Editorial: Trump leaves the GOP in tatters and disgraced
The scene Americans will likely remember of Trump’s disastrous four-year presidency will be when a mob of his supporters — egged on by Trump in an earlier rally — broke through the thin line of the capitol’s police force and stormed the nation’s capitol, breaking windows, occupying the Senate chamber and sending Senators and House members scrambling for cover in gas masks, as police inside the building drew their weapons in an harrowing incident that caused one person to be shot and killed.
It was an attack on the nation’s Capitol orchestrated by a president who has refused to accept his defeat in a fair election whose results have been proven accurate and unassailable time and again.
That this was a scene from America’s Capitol as Congress was in the process of a peaceful transition of power — not an authoritarian banana republic of a past century — illustrates how far America’s democracy has fallen under Trump and a complicit Republican Party.
It may also mark the moment when Trump split the GOP.
Already reasonable Republicans are calling for meaningful action against Trump. In a late statement Wednesday afternoon, Republican Gov. Phil Scott of Vermont called for Trump to either resign or be removed from office.
“This is a very disturbing time for our nation,” Scott said late Wednesday. “What we are seeing today at the U.S. Capitol is not a peaceful protest – it is an unacceptable attack on our democracy.
“The rioters have actively assaulted police officers, and they should immediately evacuate the Capitol building or be removed.
“Make no mistake, the President of the United States is responsible for this event. President Trump has orchestrated a campaign to cause an insurrection that overturns the results of a free, fair and legal election.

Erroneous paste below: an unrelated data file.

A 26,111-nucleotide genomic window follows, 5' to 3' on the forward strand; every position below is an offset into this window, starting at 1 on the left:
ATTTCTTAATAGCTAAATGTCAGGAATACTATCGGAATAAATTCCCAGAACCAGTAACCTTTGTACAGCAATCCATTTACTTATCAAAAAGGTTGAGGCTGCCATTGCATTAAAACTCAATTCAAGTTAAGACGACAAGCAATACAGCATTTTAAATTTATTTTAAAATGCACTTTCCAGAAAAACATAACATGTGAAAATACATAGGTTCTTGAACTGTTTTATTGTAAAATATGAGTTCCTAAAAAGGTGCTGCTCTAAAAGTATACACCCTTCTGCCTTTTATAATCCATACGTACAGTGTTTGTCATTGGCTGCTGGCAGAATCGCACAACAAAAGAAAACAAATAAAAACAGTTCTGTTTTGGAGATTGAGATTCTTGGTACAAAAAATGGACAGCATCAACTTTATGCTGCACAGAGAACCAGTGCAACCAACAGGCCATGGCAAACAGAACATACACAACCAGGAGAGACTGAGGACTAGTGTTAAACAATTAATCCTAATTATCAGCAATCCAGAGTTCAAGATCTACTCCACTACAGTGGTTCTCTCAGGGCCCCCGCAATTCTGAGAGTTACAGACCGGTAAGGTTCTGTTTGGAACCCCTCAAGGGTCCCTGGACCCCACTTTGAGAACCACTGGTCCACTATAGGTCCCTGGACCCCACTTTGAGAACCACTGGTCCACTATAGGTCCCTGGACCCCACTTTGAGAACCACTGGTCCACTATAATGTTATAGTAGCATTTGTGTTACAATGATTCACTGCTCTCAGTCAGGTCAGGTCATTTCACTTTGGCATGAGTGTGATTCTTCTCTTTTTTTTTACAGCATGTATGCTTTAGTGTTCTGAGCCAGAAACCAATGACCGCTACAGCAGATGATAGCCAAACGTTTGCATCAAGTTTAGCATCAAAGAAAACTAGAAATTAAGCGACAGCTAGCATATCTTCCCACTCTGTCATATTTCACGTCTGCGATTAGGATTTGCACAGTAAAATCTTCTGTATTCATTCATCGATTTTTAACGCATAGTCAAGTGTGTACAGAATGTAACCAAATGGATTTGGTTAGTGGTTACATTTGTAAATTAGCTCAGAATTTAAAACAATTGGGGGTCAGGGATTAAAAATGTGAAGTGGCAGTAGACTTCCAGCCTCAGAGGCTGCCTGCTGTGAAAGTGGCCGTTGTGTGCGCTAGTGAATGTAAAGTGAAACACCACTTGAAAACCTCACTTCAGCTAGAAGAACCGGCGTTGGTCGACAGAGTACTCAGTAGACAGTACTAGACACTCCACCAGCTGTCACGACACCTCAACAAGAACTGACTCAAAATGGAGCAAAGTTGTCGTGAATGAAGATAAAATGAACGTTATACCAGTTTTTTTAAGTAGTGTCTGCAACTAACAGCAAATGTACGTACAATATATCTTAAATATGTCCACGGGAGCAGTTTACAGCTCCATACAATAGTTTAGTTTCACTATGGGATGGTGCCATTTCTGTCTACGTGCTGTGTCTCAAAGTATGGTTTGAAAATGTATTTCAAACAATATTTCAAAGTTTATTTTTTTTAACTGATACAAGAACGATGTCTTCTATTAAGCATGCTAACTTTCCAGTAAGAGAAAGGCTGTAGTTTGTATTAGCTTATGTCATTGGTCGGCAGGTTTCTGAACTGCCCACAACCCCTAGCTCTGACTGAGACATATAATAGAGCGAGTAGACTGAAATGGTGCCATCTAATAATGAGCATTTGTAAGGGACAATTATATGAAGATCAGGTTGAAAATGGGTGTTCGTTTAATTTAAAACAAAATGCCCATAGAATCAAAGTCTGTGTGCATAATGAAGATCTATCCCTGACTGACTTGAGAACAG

“The fact is the results of this election have been validated by Republican governors, conservative judges and non-partisan election officials across the country. There is no doubt that the President’s delusion, fabrication, self-interest, and ego have led us – step by step – to this very low, and very dangerous, moment in American history.
“The fabric of our democracy and the principles of our republic are under attack by the President.
“Enough is enough. President Trump should resign or be removed from office by his Cabinet, or by the Congress.”
Scott was not alone in his condemnation of Trump. Sen. Mitch Romney, R-Utah, was reportedly furious with Trump and blamed him for the assault on the Capitol, while Sen. Ben Sasse, R-Nebraska, issued a blistering rebuke: “Today, the United States Capitol — the world’s greatest symbol of self-government — was ransacked while the leader of the free world cowered behind his keyboard — tweeting against his vice president for fulfilling the duties of his oath to the Constitution,” Sasse said in a statement. “Lies have consequences. This violence was the inevitable and ugly outcome of the president’s addiction to constantly stoking division.”